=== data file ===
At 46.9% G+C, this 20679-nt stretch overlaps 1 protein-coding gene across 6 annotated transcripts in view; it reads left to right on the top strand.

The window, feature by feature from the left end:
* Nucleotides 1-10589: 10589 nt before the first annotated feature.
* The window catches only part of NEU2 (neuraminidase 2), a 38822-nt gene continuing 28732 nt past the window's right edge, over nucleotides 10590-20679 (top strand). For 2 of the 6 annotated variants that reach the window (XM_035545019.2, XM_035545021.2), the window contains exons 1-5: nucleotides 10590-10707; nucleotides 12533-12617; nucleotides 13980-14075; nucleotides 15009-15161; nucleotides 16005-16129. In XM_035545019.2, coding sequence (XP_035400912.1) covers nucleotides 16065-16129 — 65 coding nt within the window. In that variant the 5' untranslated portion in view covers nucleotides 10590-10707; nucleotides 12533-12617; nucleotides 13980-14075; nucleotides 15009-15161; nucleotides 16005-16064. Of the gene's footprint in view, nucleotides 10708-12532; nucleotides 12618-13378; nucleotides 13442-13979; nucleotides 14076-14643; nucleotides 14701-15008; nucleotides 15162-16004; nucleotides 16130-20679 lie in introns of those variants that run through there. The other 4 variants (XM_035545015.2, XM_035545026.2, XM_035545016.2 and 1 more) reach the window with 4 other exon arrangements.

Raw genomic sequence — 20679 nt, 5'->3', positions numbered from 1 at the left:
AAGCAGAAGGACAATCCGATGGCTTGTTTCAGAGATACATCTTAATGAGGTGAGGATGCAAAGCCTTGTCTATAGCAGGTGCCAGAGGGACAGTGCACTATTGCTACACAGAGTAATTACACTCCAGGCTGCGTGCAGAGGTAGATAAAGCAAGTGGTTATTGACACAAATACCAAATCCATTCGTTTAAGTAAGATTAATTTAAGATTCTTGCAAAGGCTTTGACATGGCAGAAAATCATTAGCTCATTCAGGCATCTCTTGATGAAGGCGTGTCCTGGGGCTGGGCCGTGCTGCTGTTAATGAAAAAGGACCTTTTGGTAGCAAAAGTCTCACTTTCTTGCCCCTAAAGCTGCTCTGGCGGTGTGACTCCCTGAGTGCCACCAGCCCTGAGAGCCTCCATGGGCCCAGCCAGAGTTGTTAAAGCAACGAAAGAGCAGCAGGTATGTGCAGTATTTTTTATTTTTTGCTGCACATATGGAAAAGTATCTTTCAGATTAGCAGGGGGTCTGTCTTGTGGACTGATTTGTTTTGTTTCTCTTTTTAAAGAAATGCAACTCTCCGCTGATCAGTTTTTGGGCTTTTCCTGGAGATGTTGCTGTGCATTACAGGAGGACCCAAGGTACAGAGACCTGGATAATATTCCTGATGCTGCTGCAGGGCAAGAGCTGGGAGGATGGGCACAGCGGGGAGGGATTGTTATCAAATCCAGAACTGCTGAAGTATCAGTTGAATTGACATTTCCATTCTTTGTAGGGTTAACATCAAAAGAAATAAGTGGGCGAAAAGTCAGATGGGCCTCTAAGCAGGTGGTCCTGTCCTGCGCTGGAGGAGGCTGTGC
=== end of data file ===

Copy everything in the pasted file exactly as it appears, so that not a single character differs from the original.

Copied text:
At 46.9% G+C, this 20679-nt stretch overlaps 1 protein-coding gene across 6 annotated transcripts in view; it reads left to right on the top strand.

The window, feature by feature from the left end:
* Nucleotides 1-10589: 10589 nt before the first annotated feature.
* The window catches only part of NEU2 (neuraminidase 2), a 38822-nt gene continuing 28732 nt past the window's right edge, over nucleotides 10590-20679 (top strand). For 2 of the 6 annotated variants that reach the window (XM_035545019.2, XM_035545021.2), the window contains exons 1-5: nucleotides 10590-10707; nucleotides 12533-12617; nucleotides 13980-14075; nucleotides 15009-15161; nucleotides 16005-16129. In XM_035545019.2, coding sequence (XP_035400912.1) covers nucleotides 16065-16129 — 65 coding nt within the window. In that variant the 5' untranslated portion in view covers nucleotides 10590-10707; nucleotides 12533-12617; nucleotides 13980-14075; nucleotides 15009-15161; nucleotides 16005-16064. Of the gene's footprint in view, nucleotides 10708-12532; nucleotides 12618-13378; nucleotides 13442-13979; nucleotides 14076-14643; nucleotides 14701-15008; nucleotides 15162-16004; nucleotides 16130-20679 lie in introns of those variants that run through there. The other 4 variants (XM_035545015.2, XM_035545026.2, XM_035545016.2 and 1 more) reach the window with 4 other exon arrangements.

Raw genomic sequence — 20679 nt, 5'->3', positions numbered from 1 at the left:
AAGCAGAAGGACAATCCGATGGCTTGTTTCAGAGATACATCTTAATGAGGTGAGGATGCAAAGCCTTGTCTATAGCAGGTGCCAGAGGGACAGTGCACTATTGCTACACAGAGTAATTACACTCCAGGCTGCGTGCAGAGGTAGATAAAGCAAGTGGTTATTGACACAAATACCAAATCCATTCGTTTAAGTAAGATTAATTTAAGATTCTTGCAAAGGCTTTGACATGGCAGAAAATCATTAGCTCATTCAGGCATCTCTTGATGAAGGCGTGTCCTGGGGCTGGGCCGTGCTGCTGTTAATGAAAAAGGACCTTTTGGTAGCAAAAGTCTCACTTTCTTGCCCCTAAAGCTGCTCTGGCGGTGTGACTCCCTGAGTGCCACCAGCCCTGAGAGCCTCCATGGGCCCAGCCAGAGTTGTTAAAGCAACGAAAGAGCAGCAGGTATGTGCAGTATTTTTTATTTTTTGCTGCACATATGGAAAAGTATCTTTCAGATTAGCAGGGGGTCTGTCTTGTGGACTGATTTGTTTTGTTTCTCTTTTTAAAGAAATGCAACTCTCCGCTGATCAGTTTTTGGGCTTTTCCTGGAGATGTTGCTGTGCATTACAGGAGGACCCAAGGTACAGAGACCTGGATAATATTCCTGATGCTGCTGCAGGGCAAGAGCTGGGAGGATGGGCACAGCGGGGAGGGATTGTTATCAAATCCAGAACTGCTGAAGTATCAGTTGAATTGACATTTCCATTCTTTGTAGGGTTAACATCAAAAGAAATAAGTGGGCGAAAAGTCAGATGGGCCTCTAAGCAGGTGGTCCTGTCCTGCGCTGGAGGAGGCTGTGC